Never heard of a double treadle but it sounds intriguing. I just can’t fathom having both feet in motion and not having at least one leg grounded to the floor.

It would be great if someone had a picture or illustration of this.


Seems like you’d want a seat for the operator — both starting and stopping would be challenging without some other means of support. But it would even out the balance of exercise for the legs. I’m not sure how you’d get the double-crank shaft either.

(Edit: As soon as I posted that I realized you wouldn’t have to have the double crank, just make the treadles so one pulls the crank down and the other pushes it up, the second one pivoted at its mid-point, while the pulling one remains pivoted conventionally at the far end. Someone try it!)


I think the double treadle idea came along with a 1 pound can of halftone dots. So with the double treadle the operator
is going up and down like a stairmaster and feeding & delivering at the same time? It’ just like the sky hook we used to move a press with. best james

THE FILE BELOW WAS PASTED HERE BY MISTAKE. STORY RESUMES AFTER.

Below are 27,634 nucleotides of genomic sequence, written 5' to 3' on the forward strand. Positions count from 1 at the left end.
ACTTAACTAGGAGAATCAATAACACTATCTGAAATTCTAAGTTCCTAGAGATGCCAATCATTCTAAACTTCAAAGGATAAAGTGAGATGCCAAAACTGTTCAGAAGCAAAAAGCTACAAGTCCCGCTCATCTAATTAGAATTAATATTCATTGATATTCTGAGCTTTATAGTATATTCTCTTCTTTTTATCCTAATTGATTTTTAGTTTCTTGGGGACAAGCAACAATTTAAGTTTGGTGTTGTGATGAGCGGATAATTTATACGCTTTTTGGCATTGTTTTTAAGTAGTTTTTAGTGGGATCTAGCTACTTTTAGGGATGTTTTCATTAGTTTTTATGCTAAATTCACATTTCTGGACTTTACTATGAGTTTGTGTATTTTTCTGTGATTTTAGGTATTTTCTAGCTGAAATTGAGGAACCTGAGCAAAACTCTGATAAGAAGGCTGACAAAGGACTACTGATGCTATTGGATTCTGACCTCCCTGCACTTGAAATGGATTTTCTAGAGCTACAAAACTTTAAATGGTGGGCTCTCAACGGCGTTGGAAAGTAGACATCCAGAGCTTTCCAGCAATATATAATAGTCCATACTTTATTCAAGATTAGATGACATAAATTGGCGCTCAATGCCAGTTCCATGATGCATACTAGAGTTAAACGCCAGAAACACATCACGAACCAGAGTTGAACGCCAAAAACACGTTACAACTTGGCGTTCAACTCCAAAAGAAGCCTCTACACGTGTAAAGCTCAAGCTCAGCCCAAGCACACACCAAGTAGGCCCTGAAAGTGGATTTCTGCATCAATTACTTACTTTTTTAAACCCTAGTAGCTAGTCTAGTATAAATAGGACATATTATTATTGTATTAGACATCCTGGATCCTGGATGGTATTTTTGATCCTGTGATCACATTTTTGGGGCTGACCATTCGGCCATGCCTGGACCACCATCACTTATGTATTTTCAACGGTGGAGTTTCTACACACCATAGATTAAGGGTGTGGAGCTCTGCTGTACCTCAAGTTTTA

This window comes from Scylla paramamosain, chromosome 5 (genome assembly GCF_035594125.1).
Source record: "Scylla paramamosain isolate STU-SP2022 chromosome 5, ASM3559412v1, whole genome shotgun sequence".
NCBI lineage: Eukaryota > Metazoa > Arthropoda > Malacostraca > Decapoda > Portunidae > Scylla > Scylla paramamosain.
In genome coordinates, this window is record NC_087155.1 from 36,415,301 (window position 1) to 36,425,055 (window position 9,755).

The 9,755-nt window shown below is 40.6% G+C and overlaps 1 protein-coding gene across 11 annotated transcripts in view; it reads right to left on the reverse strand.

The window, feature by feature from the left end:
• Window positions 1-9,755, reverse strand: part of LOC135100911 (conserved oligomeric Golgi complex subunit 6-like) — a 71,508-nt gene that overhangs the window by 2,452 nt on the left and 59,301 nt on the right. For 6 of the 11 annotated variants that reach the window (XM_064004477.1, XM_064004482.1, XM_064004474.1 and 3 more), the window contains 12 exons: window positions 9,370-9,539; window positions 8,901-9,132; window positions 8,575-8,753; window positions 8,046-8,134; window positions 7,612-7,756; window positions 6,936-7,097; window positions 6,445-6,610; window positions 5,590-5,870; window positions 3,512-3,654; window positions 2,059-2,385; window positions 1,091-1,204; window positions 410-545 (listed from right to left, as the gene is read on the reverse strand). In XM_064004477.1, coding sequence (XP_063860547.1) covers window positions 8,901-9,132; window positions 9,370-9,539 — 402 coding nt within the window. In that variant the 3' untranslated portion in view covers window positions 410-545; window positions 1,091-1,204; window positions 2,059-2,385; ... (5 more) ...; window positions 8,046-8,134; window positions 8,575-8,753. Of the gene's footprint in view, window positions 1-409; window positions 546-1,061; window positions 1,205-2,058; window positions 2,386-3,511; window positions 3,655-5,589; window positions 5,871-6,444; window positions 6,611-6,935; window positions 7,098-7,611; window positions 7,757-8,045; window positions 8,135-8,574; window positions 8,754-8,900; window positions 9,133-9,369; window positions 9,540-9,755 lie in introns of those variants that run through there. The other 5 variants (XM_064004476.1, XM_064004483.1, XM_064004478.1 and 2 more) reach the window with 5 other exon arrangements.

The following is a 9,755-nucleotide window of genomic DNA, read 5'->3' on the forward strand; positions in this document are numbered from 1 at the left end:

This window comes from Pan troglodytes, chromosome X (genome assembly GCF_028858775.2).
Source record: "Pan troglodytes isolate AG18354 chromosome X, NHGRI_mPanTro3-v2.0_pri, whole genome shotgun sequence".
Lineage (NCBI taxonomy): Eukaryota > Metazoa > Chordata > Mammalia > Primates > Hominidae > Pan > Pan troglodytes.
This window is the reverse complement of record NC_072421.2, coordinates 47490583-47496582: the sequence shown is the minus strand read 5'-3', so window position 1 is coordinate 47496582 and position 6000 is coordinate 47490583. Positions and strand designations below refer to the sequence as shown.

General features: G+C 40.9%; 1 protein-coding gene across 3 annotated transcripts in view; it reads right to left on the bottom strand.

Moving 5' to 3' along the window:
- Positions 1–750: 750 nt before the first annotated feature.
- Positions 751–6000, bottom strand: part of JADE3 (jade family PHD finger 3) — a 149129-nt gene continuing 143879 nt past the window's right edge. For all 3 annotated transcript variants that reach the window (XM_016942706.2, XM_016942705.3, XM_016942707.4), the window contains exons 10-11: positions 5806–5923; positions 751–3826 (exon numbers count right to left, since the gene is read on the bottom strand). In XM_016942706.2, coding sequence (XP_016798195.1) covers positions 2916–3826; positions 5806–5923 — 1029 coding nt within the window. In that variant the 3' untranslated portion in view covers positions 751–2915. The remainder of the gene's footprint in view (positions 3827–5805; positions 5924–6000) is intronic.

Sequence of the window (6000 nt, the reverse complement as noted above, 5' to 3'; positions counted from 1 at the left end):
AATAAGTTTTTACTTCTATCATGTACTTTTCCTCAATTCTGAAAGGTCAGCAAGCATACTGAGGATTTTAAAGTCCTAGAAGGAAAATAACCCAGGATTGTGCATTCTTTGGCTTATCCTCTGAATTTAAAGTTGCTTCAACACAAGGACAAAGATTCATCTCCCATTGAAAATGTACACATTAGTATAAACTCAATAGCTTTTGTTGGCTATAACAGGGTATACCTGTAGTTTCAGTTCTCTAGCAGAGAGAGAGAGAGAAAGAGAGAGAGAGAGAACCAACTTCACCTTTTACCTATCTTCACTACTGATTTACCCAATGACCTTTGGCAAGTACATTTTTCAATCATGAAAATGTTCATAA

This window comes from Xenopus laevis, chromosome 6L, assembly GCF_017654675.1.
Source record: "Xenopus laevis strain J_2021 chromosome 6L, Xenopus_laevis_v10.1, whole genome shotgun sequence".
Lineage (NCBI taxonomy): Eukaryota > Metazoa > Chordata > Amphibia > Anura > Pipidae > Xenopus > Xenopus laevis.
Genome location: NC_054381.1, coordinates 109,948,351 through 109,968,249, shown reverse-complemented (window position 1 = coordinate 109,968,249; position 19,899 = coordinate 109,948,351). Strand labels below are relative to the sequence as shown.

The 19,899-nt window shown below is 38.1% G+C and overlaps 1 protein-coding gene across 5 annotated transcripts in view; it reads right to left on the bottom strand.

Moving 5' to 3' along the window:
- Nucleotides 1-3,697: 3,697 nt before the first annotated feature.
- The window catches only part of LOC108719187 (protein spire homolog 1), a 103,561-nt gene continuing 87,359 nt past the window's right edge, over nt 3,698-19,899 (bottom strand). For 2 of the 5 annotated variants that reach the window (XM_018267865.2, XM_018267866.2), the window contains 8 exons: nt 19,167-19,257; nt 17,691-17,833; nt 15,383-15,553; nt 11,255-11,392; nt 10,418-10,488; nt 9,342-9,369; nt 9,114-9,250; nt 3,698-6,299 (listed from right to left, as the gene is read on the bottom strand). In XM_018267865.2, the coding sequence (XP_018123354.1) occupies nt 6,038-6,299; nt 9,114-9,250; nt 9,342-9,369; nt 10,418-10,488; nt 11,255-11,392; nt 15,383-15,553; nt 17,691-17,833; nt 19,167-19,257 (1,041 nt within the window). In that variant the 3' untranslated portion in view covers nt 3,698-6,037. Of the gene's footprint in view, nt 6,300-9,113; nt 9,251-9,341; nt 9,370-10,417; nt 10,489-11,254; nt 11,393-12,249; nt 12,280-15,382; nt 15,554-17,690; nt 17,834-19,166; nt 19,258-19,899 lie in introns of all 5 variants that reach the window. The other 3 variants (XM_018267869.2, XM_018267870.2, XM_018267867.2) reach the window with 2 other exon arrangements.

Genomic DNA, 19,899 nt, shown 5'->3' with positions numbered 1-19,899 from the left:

I need one of those pound cans of halftone dots — where can I order them? They should make good leaders for tabular work.


I’ve heard of people pedaling in order to print during WW II; platen presses, but also duplicators.
Those halftone dots; my boss sent me for those as well back in the early 1970s, and the guys at the company that I was sent to handed me a sealed tin, telling me to take it back without shaking otherwise the colors would get mixed up…

An image of the duplicator with bicycle attached.

image: Screen Shot 2015-02-17 at 20.49.10.png

Screen Shot 2015-02-17 at 20.49.10.png

That reminds me of the water-powered A. B. Dick offset duplicator I saw in the shop of an Amish man in PA — with the drive belt from the water turbine coming up through the floor to run the press. And the Mt. Washington Hotel print shop in New Hampshire had a water-powered Golding Art Jobber. Fun stuff!


My friend did see and treadle a double treadle press, its not a joke, I don’t see any advantage to it.

… other than keeping your health in tune through exercise?